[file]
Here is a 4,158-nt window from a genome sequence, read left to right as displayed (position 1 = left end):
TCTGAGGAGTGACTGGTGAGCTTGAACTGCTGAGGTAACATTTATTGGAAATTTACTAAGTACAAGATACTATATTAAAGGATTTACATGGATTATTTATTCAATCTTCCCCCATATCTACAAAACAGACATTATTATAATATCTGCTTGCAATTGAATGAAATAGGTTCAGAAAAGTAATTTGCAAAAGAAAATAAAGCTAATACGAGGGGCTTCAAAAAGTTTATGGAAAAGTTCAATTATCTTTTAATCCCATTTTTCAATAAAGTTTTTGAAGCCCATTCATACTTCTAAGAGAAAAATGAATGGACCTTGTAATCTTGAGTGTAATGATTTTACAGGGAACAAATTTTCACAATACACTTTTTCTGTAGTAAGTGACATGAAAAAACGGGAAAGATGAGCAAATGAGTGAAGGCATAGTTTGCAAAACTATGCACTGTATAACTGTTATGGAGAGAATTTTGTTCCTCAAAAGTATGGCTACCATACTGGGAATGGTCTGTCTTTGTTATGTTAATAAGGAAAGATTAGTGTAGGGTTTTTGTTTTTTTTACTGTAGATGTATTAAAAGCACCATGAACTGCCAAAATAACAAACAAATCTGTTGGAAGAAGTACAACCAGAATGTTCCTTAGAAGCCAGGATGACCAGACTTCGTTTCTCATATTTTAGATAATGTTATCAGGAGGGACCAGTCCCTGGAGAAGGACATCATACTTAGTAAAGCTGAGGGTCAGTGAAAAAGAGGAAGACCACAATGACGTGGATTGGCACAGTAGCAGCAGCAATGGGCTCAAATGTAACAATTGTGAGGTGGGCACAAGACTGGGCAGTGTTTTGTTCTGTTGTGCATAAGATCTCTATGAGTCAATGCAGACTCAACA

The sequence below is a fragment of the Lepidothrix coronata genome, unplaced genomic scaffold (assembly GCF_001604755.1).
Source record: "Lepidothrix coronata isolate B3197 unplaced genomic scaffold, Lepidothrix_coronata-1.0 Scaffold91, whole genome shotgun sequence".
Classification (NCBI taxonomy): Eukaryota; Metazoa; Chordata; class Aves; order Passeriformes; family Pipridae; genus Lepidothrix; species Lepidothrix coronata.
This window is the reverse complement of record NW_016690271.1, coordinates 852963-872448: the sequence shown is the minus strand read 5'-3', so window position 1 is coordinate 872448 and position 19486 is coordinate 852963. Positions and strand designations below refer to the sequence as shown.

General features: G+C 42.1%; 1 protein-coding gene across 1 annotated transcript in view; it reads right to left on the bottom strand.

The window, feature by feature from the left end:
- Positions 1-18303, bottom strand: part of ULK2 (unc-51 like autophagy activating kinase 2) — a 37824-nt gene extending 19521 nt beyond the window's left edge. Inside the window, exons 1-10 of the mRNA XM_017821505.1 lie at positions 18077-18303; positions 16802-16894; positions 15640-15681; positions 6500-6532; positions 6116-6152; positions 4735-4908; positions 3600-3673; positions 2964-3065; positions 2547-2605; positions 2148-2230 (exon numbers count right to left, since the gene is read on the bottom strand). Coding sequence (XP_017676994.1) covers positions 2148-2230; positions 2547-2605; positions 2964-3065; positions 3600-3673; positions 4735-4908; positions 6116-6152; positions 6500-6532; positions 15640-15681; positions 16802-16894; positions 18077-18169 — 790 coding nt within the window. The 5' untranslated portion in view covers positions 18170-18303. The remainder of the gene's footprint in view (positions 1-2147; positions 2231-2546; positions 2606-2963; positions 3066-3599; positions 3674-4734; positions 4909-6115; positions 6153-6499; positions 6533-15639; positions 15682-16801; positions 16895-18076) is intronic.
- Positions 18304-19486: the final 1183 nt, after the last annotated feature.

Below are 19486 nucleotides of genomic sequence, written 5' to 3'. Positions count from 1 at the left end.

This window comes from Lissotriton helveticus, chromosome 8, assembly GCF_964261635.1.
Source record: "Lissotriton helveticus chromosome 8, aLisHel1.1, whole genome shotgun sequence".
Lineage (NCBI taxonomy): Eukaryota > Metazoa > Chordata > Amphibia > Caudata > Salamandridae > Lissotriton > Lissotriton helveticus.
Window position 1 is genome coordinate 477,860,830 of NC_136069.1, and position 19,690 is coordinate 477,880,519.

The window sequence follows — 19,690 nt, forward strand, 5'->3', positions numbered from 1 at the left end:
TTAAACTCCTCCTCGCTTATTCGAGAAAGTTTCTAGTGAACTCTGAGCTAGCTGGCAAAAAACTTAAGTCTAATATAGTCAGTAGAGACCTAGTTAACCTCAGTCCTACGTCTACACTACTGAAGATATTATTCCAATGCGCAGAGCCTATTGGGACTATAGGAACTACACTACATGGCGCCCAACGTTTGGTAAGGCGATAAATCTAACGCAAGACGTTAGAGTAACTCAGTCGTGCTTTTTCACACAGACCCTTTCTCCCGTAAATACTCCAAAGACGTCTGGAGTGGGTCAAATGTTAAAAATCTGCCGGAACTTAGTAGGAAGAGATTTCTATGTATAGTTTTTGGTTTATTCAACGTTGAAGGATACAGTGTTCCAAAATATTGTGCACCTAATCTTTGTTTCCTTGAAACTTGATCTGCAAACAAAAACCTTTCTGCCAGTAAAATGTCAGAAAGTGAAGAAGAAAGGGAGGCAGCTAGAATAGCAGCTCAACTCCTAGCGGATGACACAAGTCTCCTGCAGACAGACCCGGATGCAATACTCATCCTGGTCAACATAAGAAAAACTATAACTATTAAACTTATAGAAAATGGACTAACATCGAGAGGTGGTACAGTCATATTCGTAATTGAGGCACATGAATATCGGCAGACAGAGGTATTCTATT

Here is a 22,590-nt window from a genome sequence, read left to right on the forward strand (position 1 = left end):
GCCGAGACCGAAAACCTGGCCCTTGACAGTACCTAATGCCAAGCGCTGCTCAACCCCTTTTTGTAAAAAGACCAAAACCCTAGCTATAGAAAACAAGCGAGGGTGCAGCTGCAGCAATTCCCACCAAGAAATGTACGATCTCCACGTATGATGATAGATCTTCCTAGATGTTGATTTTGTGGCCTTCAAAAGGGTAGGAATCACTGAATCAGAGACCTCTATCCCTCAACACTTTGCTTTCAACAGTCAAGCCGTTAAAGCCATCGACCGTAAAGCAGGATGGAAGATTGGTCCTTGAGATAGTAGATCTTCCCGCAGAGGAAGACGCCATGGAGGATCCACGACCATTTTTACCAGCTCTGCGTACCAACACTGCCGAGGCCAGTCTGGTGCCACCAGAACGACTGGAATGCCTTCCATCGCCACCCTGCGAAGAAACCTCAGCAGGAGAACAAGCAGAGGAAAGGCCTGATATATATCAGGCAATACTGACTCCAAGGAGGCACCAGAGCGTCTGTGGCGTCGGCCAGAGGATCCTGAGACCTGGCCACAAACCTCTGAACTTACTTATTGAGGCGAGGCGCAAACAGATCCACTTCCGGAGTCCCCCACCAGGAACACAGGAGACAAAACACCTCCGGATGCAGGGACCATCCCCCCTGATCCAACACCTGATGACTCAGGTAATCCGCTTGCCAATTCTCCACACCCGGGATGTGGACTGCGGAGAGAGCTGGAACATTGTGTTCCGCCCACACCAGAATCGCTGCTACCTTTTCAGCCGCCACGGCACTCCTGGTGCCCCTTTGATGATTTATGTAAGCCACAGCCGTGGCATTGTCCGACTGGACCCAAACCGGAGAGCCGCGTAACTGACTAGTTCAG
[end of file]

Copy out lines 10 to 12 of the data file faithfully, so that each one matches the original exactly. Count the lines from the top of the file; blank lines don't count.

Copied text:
- Positions 18304-19486: the final 1183 nt, after the last annotated feature.

Below are 19486 nucleotides of genomic sequence, written 5' to 3'. Positions count from 1 at the left end.

This window comes from Lissotriton helveticus, chromosome 8, assembly GCF_964261635.1.